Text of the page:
Alon Ben-David entered journalism in 1985. He was 18.
That’s when he was drafted into the Israeli Defense Forces; he spent his time in the IDF working for Army Radio.
“It’s considered one of the best schools of journalism,” he said. “They throw you into the work.”
Thirty years later, Mr. Ben-David is the military correspondent for one of the three Israeli television channels, which incongruously is called Channel 10. (Channel 1 is the original, state-run station, where Mr. Ben David started working soon after his army term; the second channel is the privately run Channel 2.) In that capacity, he will come to Englewood next week to speak about the Israeli situation, with specific attention to the ramifications of this summer’s war with Gaza.
A lot of history has happened on his watch. He covered the first intifada, the second intifada, the second Lebanon war, the withdrawal from Gaza, the recent conflicts in Gaza … “All of those,” he said.
|Israeli journalist Alon Ben-David has covered the fighting in Lebanon and Gaza, and reported from Ground Zero on 9/11.|
In the 1990s he specialized in covering Lebanon, where Israeli troops patrolled until they withdrew in 2000. His biggest story at that time was when he joined a army patrol for 80 hours while they set up an ambush against Hezbollah. He also broke the story of the Mossad’s assassination of Fathi Shaqaqi, co-founder and leader of the Islamic Jihad, in Malta
Perhaps his biggest story, though, came not in Israel but in Manhattan. On September 11, 2001, he had just begun a graduate program at Harvard, where he eventually earned a master’s degree in public administration from the university’s Kennedy School. He was able to get to New York by the next day and for the next few days he was the only Israeli reporting from Ground Zero.
The biggest change he has seen in his years of reporting is in Israelis’ view of Israel’s military.
“The army was considered something sacred, a myth,” he said. “The coverage was very careful.
“As time went by, the whole approach of Israeli society toward the army changed,” in part because of the IDF’s long occupation of Lebanon, with its steady drumbeat of Israeli casualties.
Now, “The army is still the most loved and trusted institution in Israeli society, but society demands more accountability. It wants to know how things are conducted.”
At Channel 10, as at all Israeli media outlets, there is a representative from the government censor – who works “under very clear directives made by a Supreme Court ruling more than 23 years ago” that restricts censorship to preventing “clear and present danger that could harm national security.”
“I will never report operations before they’re conducted,” Mr. Ben-David said. “I will never expose new weapons that are considered classified. We do not report exact locations of rockets, so as not to help the other side aim better.”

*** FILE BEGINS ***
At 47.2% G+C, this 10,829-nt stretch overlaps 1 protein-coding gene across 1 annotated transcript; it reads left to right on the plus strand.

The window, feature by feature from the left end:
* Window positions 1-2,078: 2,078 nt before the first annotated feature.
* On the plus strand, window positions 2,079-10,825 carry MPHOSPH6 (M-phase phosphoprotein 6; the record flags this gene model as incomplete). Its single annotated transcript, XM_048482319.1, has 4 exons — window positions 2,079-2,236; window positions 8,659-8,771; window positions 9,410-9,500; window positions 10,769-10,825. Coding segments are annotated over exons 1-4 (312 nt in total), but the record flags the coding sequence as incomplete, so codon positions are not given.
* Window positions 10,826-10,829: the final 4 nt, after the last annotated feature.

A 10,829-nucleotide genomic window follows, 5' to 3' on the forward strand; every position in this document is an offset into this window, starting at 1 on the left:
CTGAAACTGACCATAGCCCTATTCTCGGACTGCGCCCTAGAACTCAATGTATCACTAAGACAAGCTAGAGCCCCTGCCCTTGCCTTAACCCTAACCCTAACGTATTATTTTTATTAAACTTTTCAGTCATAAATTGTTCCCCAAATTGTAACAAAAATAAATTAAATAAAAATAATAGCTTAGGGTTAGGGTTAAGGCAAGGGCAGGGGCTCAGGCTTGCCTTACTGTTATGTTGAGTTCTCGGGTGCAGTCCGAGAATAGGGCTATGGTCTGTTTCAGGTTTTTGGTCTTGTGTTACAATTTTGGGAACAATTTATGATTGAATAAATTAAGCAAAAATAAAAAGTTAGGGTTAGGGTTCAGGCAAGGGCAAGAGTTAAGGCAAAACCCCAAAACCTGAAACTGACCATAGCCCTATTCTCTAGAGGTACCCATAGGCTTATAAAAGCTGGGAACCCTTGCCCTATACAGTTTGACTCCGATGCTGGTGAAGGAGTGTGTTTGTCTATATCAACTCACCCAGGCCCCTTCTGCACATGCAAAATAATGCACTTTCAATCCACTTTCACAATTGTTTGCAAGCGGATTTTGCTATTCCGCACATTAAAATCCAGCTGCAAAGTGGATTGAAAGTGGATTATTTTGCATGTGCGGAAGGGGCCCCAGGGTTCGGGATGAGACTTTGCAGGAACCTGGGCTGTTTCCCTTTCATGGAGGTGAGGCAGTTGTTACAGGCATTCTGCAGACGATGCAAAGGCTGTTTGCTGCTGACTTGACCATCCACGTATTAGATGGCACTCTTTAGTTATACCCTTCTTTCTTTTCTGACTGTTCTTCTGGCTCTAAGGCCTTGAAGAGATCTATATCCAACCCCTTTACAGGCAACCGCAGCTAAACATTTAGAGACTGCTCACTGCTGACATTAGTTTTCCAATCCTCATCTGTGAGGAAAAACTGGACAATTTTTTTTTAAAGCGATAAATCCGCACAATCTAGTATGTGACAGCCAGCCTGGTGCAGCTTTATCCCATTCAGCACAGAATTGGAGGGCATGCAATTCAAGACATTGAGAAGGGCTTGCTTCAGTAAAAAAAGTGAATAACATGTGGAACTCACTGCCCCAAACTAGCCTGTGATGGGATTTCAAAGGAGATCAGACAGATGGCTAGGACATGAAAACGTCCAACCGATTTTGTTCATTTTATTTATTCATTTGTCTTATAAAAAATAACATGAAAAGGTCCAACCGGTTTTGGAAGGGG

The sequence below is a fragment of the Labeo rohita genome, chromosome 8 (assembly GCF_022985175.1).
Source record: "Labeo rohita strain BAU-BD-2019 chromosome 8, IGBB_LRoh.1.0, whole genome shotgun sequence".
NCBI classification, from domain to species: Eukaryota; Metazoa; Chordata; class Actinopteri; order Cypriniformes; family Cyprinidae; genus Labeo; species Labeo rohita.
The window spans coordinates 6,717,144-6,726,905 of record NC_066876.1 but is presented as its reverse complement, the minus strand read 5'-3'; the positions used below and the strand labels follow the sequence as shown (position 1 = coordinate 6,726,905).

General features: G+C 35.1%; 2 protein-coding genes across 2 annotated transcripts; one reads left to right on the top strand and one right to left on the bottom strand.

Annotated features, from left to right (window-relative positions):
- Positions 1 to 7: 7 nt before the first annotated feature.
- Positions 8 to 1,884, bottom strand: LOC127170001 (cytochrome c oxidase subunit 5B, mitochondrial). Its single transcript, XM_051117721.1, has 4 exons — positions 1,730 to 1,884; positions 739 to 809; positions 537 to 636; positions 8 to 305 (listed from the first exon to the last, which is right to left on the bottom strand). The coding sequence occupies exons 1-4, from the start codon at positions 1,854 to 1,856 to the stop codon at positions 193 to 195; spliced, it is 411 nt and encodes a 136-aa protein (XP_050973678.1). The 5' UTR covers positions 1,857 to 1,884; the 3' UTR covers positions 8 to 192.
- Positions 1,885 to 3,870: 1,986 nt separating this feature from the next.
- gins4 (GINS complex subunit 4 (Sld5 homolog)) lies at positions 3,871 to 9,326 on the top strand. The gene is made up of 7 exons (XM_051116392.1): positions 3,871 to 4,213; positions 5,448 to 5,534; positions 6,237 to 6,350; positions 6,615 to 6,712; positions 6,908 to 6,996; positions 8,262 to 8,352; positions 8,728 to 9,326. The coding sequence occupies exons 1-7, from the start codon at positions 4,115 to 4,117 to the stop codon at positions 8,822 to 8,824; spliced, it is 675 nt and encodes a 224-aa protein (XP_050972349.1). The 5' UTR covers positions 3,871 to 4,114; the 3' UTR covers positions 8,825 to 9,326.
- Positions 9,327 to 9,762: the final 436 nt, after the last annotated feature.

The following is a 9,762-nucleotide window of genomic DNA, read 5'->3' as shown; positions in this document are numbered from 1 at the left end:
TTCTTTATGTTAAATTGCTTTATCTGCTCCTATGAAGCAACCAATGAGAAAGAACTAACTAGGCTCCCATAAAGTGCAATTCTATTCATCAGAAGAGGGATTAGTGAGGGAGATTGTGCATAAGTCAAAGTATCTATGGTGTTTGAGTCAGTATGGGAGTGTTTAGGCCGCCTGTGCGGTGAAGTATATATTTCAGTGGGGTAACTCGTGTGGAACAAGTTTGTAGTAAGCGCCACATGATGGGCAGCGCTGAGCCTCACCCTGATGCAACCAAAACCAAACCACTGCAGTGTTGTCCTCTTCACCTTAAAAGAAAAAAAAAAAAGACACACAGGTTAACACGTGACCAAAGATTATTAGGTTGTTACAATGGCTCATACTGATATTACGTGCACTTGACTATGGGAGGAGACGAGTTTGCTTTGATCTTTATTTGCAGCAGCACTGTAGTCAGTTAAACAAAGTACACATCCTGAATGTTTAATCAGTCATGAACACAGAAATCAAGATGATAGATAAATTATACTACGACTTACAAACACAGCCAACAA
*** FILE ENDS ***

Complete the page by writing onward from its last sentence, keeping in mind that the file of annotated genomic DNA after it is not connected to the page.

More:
That doesn’t mean he never argues with the station’s censor, who is a civilian.
“We disagree a lot. It’s a dialogue,” he said.
Channel 10 has a strong commitment to news coverage, he continued. “We have 300 to 350 people. We broadcast about seven hours of news and current affairs shows every day. Of course, in times of conflicts and emergency we switch to 24-hour coverage.
“What was in the Gaza war is that despite the emergence of all kinds of new media and the web, at the end of the day people want to hear something or read something they can trust, that was verified by journalistic standards. There were tons of conspiracies and all kinds of legends running through the war. At the end of the day they want to sit down and know what really happened.”
As to what really happened in Gaza – or more specifically, what the results will be – Mr. Ben-David is balancing his initial feelings with what he has seen as the results of the 2006 war with Lebanon.
“I keep reminding myself of the mistakes I made in 2006, when I was completely focused on the failures on our side and didn’t see the impact on the other side,” he said.
Military failures claimed the lives of many Israeli soldiers – mostly a result of bad decision making, “connecting means to ends.”
Yet “at the end of the day, the war achieved a deterrence that no one would have dreamed of. We were certain we were just starting the countdown to the next round” against Hezbollah. “We’ve had complete calm for eight years.
“I remind myself of that when I try to analyze the Gaza war from the short perspective we have today. According to Hamas behavior since the war ended, maybe we did generate some more deterrence.
“My sense is the destruction of the high-rises in Gaza in the last three days of the war had a huge impact on Palestinian society and Hamas. They were shocked. They didn’t believe Israel would do that. It was a signal that we would go all the way. It seems to me that striking and destroying the high-rises in the wealthier neighborhoods of Gaza perhaps had the same impact as destroying the Hezbollah neighborhood in Beirut in 2006,” he said.
|Save the date|
|Who: Alon Ben-David, an Israeli journalist specializing in military issues
What: Jewish Federation of Northern New Jersey networking breakfast
Where: Englewood Hospital and Medical Center, 350 Engle St., Englewood
When: Tuesday, October 7, 7:30-9:30 a.m.
Couvert: $25. Free parking and valet service.
RSVP to Beth, (201) 820-3911 or firstname.lastname@example.org.